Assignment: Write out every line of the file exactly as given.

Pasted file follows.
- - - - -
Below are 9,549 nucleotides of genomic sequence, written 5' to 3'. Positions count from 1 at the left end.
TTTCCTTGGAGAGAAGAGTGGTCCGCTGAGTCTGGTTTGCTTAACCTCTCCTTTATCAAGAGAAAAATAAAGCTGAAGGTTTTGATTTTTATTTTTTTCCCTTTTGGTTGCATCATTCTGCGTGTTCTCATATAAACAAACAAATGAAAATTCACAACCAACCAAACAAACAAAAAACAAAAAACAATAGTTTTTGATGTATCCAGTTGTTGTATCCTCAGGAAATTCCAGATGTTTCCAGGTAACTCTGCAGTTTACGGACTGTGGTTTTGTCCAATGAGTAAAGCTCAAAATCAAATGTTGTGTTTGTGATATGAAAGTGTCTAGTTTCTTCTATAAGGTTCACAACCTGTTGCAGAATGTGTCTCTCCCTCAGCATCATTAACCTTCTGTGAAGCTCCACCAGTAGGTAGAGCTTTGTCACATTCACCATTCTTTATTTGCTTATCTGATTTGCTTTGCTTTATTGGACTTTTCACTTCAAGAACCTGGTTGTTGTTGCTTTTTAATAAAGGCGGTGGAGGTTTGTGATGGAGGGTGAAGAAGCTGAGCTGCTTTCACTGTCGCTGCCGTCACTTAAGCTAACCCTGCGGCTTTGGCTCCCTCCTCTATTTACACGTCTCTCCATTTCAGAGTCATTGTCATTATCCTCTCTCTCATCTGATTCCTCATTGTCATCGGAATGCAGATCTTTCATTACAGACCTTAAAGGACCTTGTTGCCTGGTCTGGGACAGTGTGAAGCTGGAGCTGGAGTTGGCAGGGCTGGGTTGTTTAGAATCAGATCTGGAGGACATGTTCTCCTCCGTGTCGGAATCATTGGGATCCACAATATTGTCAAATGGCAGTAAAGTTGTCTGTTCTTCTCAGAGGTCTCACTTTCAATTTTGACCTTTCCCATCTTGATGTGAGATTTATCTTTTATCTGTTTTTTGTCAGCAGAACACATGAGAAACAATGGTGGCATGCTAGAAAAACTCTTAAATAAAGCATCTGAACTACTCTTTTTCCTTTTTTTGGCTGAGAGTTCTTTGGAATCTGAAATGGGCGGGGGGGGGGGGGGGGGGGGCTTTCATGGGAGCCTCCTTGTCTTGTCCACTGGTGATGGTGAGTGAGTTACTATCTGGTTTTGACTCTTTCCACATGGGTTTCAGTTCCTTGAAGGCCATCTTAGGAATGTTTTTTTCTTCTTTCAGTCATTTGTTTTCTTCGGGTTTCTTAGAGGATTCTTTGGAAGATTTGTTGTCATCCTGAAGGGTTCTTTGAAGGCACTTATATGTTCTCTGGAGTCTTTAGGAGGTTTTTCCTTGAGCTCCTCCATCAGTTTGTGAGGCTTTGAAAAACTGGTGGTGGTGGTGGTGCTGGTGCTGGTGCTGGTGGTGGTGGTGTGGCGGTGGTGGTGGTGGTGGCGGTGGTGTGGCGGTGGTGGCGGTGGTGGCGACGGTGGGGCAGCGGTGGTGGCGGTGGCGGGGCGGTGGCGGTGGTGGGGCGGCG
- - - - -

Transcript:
Below are 9,549 nucleotides of genomic sequence, written 5' to 3'. Positions count from 1 at the left end.
TTTCCTTGGAGAGAAGAGTGGTCCGCTGAGTCTGGTTTGCTTAACCTCTCCTTTATCAAGAGAAAAATAAAGCTGAAGGTTTTGATTTTTATTTTTTTCCCTTTTGGTTGCATCATTCTGCGTGTTCTCATATAAACAAACAAATGAAAATTCACAACCAACCAAACAAACAAAAAACAAAAAACAATAGTTTTTGATGTATCCAGTTGTTGTATCCTCAGGAAATTCCAGATGTTTCCAGGTAACTCTGCAGTTTACGGACTGTGGTTTTGTCCAATGAGTAAAGCTCAAAATCAAATGTTGTGTTTGTGATATGAAAGTGTCTAGTTTCTTCTATAAGGTTCACAACCTGTTGCAGAATGTGTCTCTCCCTCAGCATCATTAACCTTCTGTGAAGCTCCACCAGTAGGTAGAGCTTTGTCACATTCACCATTCTTTATTTGCTTATCTGATTTGCTTTGCTTTATTGGACTTTTCACTTCAAGAACCTGGTTGTTGTTGCTTTTTAATAAAGGCGGTGGAGGTTTGTGATGGAGGGTGAAGAAGCTGAGCTGCTTTCACTGTCGCTGCCGTCACTTAAGCTAACCCTGCGGCTTTGGCTCCCTCCTCTATTTACACGTCTCTCCATTTCAGAGTCATTGTCATTATCCTCTCTCTCATCTGATTCCTCATTGTCATCGGAATGCAGATCTTTCATTACAGACCTTAAAGGACCTTGTTGCCTGGTCTGGGACAGTGTGAAGCTGGAGCTGGAGTTGGCAGGGCTGGGTTGTTTAGAATCAGATCTGGAGGACATGTTCTCCTCCGTGTCGGAATCATTGGGATCCACAATATTGTCAAATGGCAGTAAAGTTGTCTGTTCTTCTCAGAGGTCTCACTTTCAATTTTGACCTTTCCCATCTTGATGTGAGATTTATCTTTTATCTGTTTTTTGTCAGCAGAACACATGAGAAACAATGGTGGCATGCTAGAAAAACTCTTAAATAAAGCATCTGAACTACTCTTTTTCCTTTTTTTGGCTGAGAGTTCTTTGGAATCTGAAATGGGCGGGGGGGGGGGGGGGGGGGGCTTTCATGGGAGCCTCCTTGTCTTGTCCACTGGTGATGGTGAGTGAGTTACTATCTGGTTTTGACTCTTTCCACATGGGTTTCAGTTCCTTGAAGGCCATCTTAGGAATGTTTTTTTCTTCTTTCAGTCATTTGTTTTCTTCGGGTTTCTTAGAGGATTCTTTGGAAGATTTGTTGTCATCCTGAAGGGTTCTTTGAAGGCACTTATATGTTCTCTGGAGTCTTTAGGAGGTTTTTCCTTGAGCTCCTCCATCAGTTTGTGAGGCTTTGAAAAACTGGTGGTGGTGGTGGTGCTGGTGCTGGTGCTGGTGGTGGTGGTGTGGCGGTGGTGGTGGTGGTGGCGGTGGTGTGGCGGTGGTGGCGGTGGTGGCGACGGTGGGGCAGCGGTGGTGGCGGTGGCGGGGCGGTGGCGGTGGTGGGGCGGCG